Scotland loses details of nearly one million 999 calls
The firm said yesterday it had lost a disk containing extensive information on 894,629 emergency calls made to the Scottish Ambulance Service. TNT said it had mislaid the disk four days earlier, but took the intervening period to confirm that the disk was actually lost.
TNT was carrying the data from the Scottish Ambulance Service's dispatch centre in Paisley (Glasgow) to Manchester, where the data was to be analysed to improve the emergency service's IT systems.
A statement by the Scottish Ambulance Service said: "TNT advised us on the 19 June that the package had been mislaid and, following an extensive search, confirmed on the 23 June that the package was missing. The information was a copy of the record of calls to the Ambulance Service in the West of Scotland. If you have phoned 999 for an ambulance since February 2006 then there is a chance that a copy of the information from your 999 call has gone missing."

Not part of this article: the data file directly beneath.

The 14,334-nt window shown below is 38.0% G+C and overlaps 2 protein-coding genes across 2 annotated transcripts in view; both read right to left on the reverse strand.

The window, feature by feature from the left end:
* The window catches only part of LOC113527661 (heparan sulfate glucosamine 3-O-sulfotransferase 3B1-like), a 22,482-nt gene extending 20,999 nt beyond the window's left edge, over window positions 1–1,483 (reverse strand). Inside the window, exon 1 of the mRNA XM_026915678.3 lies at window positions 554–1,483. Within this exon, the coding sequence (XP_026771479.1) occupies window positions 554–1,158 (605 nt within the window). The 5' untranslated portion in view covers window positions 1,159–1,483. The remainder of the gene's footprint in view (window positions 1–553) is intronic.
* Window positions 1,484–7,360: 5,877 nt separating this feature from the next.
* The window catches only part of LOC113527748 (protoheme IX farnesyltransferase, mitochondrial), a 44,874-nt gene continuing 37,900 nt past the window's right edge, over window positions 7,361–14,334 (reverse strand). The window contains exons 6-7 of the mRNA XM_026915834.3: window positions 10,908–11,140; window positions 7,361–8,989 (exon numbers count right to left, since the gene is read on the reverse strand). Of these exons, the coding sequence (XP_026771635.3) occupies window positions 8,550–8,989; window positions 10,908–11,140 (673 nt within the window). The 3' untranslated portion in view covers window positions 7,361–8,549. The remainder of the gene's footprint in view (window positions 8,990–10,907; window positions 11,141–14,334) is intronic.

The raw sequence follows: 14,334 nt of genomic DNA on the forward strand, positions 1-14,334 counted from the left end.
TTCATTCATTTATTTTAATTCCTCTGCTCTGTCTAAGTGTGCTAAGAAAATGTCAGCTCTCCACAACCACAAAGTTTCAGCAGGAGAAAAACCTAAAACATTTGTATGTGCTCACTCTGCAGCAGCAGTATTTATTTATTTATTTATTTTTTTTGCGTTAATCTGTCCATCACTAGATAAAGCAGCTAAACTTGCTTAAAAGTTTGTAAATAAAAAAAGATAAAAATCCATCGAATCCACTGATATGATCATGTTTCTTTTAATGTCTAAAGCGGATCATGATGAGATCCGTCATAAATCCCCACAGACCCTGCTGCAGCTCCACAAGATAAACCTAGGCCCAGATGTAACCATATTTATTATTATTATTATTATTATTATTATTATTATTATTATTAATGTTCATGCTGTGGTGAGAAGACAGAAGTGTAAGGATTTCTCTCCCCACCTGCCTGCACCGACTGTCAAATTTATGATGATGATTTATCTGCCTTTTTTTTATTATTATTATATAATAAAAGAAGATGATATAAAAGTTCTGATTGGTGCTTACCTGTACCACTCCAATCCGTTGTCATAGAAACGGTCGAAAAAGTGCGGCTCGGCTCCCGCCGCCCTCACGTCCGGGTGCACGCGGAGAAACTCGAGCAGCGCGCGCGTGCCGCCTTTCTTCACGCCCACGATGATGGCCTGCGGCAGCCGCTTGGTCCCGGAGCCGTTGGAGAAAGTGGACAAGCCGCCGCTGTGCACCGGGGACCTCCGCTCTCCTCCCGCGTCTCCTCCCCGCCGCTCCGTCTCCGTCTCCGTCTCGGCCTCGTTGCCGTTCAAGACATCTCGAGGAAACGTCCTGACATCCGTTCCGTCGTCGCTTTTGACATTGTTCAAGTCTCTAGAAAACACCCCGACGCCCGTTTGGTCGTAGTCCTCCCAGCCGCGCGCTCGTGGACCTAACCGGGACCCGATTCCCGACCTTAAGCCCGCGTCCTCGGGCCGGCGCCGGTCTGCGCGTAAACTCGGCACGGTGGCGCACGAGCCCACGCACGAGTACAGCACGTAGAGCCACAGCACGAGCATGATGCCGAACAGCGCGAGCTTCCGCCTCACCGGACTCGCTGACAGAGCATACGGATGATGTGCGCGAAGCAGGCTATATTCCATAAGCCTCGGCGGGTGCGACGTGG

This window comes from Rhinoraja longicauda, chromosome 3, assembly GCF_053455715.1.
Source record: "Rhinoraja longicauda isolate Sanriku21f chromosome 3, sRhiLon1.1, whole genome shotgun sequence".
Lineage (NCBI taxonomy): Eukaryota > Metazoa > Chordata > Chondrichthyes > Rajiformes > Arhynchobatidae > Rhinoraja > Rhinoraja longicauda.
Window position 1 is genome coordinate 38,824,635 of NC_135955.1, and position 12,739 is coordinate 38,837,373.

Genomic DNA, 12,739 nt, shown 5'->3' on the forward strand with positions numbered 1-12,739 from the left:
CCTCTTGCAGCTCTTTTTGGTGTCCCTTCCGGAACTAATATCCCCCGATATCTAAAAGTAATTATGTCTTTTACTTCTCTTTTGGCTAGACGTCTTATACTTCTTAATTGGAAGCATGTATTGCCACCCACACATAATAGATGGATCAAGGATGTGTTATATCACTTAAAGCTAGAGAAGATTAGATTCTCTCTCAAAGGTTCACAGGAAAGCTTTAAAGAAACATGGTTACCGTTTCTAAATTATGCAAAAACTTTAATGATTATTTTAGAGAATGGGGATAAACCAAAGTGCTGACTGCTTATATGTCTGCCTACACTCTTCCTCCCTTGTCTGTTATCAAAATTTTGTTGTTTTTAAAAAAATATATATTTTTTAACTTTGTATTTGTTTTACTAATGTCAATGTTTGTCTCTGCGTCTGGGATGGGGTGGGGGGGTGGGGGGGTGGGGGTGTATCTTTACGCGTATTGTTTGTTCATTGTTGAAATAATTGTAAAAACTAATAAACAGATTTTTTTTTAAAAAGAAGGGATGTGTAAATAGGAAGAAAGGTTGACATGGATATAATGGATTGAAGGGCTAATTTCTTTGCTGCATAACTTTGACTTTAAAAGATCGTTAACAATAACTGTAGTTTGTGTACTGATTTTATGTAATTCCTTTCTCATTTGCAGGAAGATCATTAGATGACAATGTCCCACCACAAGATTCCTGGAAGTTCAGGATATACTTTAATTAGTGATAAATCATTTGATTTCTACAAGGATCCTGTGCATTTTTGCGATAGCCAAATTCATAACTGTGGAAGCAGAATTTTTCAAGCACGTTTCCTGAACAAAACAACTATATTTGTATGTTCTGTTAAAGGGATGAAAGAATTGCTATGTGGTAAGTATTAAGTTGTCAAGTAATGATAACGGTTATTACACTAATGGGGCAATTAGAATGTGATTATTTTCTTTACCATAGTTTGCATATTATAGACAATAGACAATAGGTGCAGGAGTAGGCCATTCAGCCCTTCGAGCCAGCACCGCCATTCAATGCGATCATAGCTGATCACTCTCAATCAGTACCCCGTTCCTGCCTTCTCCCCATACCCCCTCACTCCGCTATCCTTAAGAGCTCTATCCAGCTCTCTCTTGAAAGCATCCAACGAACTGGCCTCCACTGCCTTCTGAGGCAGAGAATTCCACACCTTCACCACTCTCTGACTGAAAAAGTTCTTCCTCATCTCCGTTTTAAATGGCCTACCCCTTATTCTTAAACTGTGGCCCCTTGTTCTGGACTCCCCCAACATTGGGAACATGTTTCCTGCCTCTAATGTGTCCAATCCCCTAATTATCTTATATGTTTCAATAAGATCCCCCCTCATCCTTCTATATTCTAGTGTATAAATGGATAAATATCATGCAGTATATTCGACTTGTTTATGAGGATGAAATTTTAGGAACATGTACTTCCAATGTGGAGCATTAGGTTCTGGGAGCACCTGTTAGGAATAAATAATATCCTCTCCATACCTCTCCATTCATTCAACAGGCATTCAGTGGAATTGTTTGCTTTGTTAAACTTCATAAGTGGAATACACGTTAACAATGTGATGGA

It said the information included names, phone numbers, the location of each incident and the reason for the call.
Callers affected are mainly in the West of Scotland, but the Paisley centre also deals with calls from outside the area at times of peak demand.
The Ambulance Service said it had followed data protection procedures and that the fault lay with TNT. The information was password-protected and encrypted, it said.
Speaking on BBC Radio, health minister for Scotland Nicola Sturgeon said: "There is absolutely nothing to suggest this information has been stolen. Rather, it has been lost by TNT."